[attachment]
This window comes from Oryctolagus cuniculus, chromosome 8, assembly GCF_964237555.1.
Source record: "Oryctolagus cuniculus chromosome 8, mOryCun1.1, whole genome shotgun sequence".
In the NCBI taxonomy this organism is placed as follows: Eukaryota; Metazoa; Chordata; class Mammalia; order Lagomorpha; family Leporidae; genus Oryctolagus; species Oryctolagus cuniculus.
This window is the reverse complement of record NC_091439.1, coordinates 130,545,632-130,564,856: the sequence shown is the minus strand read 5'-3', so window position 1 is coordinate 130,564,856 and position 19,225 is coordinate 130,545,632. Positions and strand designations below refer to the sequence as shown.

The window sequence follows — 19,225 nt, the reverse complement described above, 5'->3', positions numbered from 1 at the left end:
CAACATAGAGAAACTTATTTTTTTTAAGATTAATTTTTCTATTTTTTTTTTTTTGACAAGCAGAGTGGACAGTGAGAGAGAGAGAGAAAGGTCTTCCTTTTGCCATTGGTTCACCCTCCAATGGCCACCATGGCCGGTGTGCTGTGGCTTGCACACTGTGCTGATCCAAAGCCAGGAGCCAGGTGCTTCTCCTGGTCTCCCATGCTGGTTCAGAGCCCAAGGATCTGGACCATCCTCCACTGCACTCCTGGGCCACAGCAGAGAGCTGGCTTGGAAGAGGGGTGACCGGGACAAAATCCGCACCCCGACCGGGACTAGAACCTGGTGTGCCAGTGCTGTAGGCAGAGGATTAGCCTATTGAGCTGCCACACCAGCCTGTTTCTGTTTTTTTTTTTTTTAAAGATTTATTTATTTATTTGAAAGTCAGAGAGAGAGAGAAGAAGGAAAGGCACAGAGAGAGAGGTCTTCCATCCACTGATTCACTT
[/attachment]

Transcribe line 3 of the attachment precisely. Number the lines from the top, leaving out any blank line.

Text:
In the NCBI taxonomy this organism is placed as follows: Eukaryota; Metazoa; Chordata; class Mammalia; order Lagomorpha; family Leporidae; genus Oryctolagus; species Oryctolagus cuniculus.